This is a guest post by Kevin, who writes a get out of debt blog at No Debt Plan. He wants to help you get and stay out of debt. This is the third post in a series on unemployment and your finances.
In my first article I challenged your thinking on turning down job offers when you are unemployed. Last week in my second article I showed you the math on why taking a pay cut can be a great idea in the long run.
This week I hope to scare some sense provide insight into your “permanent” employment status.
I work as a recruiter for my career. I talk to hundreds of people each year and meet somewhere around 300 of them in person. That’s a lot of people and a lot of conversations about employment, benefits, and pay.
In my business we do a lot of contracting. Sometimes it is just a short term project a client needs completed – you work for three months, finish the project, and then you are done. In other instances the contract is more of a “try before you buy” situation for the employer. That is, they get to test you out for six months and before making you a permanent job offer.
Almost Everyone Wants to Be Permanent
Ah, the permanent (also known as perm) offer. The coveted piece of job real estate that everyone seeks. It’s comfortable. It’s secure. It’s just better.
Or is it?
One of the first questions many of the potential candidates I talk to on a daily basis ask is, “Is it a permanent job?”
If I don’t say anything other than “YES!” the job candidates usually don’t walk to talk to me anymore, even if the position has a great potential of going permanent (like a contract-to-hire).
That thinking is beyond flawed and I’m here to convince you why. (If I can’t do that I hope to at least make you pause and think about it. Fair?)
Dissecting the Perks of Being Permanent
If you ask someone to explain why they so badly want to be permanent you will likely get one of the two following answers.
1. Benefits – Everyone needs benefits in some way. Medical benefits being at the top of the list, followed by everything else like retirement, disability, and life insurance.
I will concede for the most part on this one. Medical benefits are likely to be very expensive if you purchased them on your own. However, many companies are switching to high deductible health saving plans in order to save the company money. You end up paying the same or higher premiums and have to front a large yearly deductible before the real insurance kicks in.
In terms of retirement, your 401k may be costing you more money than you realize. Many company 401k plans have hidden expenses added to them that dampen your returns. If you had invested that money into a Roth IRA instead of a 401k, those costs would be transparent (and likely much lower).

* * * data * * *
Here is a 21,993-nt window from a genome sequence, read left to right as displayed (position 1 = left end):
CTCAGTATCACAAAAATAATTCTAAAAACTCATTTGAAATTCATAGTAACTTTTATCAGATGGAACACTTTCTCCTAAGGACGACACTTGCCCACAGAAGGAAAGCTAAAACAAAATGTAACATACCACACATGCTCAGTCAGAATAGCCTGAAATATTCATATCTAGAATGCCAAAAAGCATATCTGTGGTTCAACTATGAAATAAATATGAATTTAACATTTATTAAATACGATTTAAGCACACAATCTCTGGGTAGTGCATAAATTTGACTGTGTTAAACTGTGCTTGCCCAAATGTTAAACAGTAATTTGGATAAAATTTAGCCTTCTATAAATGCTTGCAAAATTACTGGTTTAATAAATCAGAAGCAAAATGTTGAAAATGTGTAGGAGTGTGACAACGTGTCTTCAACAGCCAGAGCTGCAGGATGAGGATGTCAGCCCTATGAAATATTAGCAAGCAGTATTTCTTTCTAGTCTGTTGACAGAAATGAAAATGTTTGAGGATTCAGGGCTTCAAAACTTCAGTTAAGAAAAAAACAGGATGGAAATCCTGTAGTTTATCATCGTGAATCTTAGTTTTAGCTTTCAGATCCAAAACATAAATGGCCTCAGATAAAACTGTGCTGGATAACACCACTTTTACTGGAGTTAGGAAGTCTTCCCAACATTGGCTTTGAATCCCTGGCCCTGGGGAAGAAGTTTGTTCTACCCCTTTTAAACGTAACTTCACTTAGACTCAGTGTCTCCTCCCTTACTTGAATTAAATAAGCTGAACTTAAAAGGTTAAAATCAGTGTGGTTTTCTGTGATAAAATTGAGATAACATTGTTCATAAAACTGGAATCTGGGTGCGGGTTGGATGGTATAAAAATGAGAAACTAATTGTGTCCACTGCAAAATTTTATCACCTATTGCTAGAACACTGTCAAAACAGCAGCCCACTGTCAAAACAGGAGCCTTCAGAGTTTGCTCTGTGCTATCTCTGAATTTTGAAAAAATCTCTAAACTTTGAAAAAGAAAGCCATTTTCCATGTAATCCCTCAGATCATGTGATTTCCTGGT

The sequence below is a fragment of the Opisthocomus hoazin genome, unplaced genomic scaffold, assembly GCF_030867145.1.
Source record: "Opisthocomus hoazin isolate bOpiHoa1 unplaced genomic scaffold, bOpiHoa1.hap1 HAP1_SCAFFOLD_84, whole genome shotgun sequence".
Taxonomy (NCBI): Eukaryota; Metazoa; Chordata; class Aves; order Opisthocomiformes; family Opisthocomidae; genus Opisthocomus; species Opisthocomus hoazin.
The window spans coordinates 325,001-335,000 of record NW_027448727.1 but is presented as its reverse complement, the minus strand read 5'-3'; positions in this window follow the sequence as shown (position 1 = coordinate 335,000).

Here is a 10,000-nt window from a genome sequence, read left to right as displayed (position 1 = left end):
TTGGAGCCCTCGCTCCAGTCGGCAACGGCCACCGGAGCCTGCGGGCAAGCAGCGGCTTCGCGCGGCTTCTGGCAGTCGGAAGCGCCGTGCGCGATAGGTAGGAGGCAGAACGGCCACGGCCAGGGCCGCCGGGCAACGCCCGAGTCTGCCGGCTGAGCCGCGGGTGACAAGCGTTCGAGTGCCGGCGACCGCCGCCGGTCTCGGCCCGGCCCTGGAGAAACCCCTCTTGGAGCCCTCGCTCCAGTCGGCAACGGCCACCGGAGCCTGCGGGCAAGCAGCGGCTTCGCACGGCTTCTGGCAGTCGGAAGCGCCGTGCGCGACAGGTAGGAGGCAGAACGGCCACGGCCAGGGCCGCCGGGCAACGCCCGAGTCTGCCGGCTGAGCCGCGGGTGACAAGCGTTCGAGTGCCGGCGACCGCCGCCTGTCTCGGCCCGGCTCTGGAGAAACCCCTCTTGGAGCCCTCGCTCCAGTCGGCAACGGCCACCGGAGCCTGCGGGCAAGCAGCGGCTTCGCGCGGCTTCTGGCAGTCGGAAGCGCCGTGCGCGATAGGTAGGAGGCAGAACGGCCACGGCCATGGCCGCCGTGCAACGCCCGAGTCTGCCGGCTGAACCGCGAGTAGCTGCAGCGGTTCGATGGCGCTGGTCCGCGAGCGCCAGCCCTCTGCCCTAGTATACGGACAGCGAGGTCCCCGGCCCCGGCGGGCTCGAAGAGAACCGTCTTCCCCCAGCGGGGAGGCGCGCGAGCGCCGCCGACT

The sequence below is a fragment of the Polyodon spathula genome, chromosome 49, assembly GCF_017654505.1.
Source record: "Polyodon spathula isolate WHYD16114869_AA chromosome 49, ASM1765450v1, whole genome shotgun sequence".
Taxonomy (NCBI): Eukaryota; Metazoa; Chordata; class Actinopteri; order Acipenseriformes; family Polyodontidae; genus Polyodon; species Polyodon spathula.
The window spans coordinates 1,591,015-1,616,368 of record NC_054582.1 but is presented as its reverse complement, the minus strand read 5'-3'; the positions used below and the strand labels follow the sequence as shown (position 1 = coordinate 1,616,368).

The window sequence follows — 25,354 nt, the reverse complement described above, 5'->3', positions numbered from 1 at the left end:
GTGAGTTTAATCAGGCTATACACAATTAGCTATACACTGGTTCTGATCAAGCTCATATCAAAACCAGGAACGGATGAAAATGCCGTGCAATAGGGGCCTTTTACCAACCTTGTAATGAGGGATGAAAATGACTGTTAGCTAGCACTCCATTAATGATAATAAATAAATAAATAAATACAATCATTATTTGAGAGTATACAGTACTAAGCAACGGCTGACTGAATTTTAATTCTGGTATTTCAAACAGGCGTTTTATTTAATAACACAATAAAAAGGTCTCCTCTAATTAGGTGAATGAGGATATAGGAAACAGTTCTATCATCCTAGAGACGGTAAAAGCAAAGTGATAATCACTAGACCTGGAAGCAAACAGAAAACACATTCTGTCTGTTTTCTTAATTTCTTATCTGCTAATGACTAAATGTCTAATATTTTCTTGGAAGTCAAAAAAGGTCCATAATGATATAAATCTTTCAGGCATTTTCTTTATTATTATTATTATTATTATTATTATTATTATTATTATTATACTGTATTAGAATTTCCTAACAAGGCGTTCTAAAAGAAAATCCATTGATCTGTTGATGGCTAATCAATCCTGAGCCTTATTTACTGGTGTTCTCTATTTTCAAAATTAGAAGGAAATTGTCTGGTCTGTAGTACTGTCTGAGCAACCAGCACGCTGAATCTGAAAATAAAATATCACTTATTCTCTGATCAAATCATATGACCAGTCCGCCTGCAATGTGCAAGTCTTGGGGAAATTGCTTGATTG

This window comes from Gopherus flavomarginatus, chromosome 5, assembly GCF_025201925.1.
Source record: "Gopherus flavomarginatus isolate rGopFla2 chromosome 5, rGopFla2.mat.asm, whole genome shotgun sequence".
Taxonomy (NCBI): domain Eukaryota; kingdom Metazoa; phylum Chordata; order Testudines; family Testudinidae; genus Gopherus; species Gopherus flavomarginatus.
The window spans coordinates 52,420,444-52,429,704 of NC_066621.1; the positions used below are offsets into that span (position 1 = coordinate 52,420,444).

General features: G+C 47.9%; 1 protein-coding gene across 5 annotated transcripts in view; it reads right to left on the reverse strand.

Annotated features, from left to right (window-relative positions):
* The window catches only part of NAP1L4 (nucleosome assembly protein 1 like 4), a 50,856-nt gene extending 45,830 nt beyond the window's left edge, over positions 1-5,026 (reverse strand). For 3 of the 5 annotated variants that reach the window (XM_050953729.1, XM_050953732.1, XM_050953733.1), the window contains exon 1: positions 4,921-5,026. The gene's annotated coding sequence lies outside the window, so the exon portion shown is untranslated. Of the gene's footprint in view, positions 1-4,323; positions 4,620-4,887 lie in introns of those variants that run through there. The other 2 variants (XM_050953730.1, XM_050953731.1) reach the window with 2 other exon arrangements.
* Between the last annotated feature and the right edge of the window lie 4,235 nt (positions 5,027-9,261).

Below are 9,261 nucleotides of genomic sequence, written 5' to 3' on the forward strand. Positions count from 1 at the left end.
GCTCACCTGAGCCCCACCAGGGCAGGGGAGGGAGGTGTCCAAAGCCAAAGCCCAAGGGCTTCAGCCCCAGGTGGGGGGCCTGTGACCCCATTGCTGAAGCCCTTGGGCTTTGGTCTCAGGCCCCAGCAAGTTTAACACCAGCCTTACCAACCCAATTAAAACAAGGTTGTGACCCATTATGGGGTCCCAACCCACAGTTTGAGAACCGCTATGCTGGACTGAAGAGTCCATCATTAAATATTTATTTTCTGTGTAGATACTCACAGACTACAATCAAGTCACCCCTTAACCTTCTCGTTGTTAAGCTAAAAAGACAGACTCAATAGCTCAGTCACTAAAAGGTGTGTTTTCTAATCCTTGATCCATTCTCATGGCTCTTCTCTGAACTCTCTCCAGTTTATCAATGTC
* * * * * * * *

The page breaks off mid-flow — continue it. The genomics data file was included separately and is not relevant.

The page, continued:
2. Stability – This is nearly on par with benefits. The stability of being permanent. What does being permanent even mean? Many people seem to think once you are hired it means you’ve been given the golden ticket. Time to work hard, earn a decent salary, and work an 8 to 5 schedule. Retirement is just around the corner!
Stability and the guarantee of a paycheck are driving forces for many people I talk with.
No One is Truly Permanent
Here’s the catch: no job is truly permanent. How many so called “permanently employed” family members or friends have you seen be laid off in the last twelve months?
When you hear about factories closing and rising unemployment do you wonder if they were contract laborers or permanent employees? I would argue a large chunk of them were permanent employees.
You see that’s the kicker: no one is truly permanent. From CEOs that get axed down to the newest guy in the accounting group who never had a chance to make a difference. We can all be replaced or simply let go, and our work put on the backs of those left behind.
I’m not saying contracting is the best thing on the planet. Each type of employment has its perks. But I hope this article challenges your assumptions about permanent employment. Generally speaking, if you are good at your job and the economy and your firm are in decent shape, you should be a low risk for getting laid off.
The problem is when either you or your firm are performing at a mediocre level and the economy goes in the tank. Suddenly decisions are made to cut 10, 15, or 20 percent of the workforce. The best get to stay and the rest… well, you know the rest of the story.